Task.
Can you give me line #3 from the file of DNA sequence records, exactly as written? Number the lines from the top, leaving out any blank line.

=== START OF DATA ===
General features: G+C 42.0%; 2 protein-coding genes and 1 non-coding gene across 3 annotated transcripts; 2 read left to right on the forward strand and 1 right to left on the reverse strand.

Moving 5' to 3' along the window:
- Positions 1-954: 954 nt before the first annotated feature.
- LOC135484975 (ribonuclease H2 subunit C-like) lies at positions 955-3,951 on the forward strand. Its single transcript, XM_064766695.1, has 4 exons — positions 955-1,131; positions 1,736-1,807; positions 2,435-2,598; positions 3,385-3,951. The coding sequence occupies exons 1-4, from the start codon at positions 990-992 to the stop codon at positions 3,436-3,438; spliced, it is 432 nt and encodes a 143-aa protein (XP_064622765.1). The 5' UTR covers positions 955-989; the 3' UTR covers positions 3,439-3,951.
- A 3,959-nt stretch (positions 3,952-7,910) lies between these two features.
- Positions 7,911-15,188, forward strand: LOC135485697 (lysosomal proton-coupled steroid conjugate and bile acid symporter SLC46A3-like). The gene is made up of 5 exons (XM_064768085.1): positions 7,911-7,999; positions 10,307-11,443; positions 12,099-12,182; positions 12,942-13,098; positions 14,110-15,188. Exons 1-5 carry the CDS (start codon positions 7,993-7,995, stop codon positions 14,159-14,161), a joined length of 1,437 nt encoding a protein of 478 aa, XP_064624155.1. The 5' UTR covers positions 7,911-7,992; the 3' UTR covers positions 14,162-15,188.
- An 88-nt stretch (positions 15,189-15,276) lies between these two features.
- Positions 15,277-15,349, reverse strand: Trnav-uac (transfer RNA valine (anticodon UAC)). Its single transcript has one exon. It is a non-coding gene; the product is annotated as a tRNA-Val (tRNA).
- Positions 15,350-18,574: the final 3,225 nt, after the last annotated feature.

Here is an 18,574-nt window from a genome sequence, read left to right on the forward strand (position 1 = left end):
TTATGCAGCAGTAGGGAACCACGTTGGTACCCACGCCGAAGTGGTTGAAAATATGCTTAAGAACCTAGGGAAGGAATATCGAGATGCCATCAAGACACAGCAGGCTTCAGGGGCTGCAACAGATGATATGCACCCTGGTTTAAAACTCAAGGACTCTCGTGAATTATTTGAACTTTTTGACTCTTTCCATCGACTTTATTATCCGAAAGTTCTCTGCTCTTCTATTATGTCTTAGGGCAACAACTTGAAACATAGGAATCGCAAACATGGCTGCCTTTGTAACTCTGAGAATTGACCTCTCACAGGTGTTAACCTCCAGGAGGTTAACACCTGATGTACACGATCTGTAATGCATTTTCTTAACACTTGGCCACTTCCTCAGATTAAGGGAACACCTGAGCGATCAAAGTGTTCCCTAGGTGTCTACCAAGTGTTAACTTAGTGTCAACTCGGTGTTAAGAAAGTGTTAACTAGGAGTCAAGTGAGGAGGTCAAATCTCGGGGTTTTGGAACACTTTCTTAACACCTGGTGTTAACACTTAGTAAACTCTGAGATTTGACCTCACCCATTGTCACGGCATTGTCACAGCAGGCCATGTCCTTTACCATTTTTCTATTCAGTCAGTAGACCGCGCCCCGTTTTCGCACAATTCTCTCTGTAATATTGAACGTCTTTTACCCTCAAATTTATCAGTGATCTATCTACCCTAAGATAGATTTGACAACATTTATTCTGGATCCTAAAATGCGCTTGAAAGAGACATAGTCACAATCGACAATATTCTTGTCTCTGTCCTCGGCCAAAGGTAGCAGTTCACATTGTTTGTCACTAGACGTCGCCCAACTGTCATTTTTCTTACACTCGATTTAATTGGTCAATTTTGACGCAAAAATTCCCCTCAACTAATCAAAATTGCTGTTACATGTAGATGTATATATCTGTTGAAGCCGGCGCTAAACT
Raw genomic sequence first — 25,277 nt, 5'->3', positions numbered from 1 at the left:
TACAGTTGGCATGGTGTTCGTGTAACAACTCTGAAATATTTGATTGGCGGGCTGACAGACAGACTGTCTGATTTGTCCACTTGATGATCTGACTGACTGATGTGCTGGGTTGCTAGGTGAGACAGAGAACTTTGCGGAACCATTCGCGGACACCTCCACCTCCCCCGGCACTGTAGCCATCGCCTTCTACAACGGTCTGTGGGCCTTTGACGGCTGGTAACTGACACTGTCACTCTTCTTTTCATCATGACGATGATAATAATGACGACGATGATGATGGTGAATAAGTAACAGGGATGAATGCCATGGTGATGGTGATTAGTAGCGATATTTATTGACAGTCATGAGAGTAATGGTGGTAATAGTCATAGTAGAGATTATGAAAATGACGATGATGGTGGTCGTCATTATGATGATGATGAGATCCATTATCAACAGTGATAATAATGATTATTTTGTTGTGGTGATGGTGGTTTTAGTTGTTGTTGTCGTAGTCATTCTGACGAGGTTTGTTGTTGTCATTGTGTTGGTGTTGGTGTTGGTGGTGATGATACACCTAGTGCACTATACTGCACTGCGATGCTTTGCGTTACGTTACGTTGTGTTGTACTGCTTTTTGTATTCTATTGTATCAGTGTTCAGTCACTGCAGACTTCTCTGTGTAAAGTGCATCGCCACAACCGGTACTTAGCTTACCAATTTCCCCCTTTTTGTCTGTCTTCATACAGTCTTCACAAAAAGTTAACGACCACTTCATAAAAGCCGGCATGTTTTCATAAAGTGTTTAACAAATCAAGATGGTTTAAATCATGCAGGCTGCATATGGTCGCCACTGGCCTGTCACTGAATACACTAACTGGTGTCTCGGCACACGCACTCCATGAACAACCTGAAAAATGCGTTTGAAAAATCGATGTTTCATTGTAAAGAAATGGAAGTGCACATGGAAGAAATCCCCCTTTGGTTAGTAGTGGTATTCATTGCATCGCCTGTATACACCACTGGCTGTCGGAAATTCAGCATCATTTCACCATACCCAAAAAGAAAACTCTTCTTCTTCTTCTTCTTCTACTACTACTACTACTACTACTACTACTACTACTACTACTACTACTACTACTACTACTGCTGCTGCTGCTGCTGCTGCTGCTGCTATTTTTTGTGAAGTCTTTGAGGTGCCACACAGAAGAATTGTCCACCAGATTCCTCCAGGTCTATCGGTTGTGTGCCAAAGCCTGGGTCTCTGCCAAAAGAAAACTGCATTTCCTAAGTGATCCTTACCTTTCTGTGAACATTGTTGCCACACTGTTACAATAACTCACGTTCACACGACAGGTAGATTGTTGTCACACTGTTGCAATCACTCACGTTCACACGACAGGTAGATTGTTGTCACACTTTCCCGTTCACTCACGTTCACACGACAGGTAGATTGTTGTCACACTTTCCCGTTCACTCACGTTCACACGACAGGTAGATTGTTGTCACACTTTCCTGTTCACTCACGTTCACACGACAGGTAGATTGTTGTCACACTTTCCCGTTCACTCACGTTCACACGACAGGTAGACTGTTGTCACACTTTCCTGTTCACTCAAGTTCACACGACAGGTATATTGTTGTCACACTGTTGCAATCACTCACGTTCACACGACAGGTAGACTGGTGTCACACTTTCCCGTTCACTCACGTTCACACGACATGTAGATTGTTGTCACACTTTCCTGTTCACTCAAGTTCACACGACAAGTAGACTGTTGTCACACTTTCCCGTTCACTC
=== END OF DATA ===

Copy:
- Positions 1-954: 954 nt before the first annotated feature.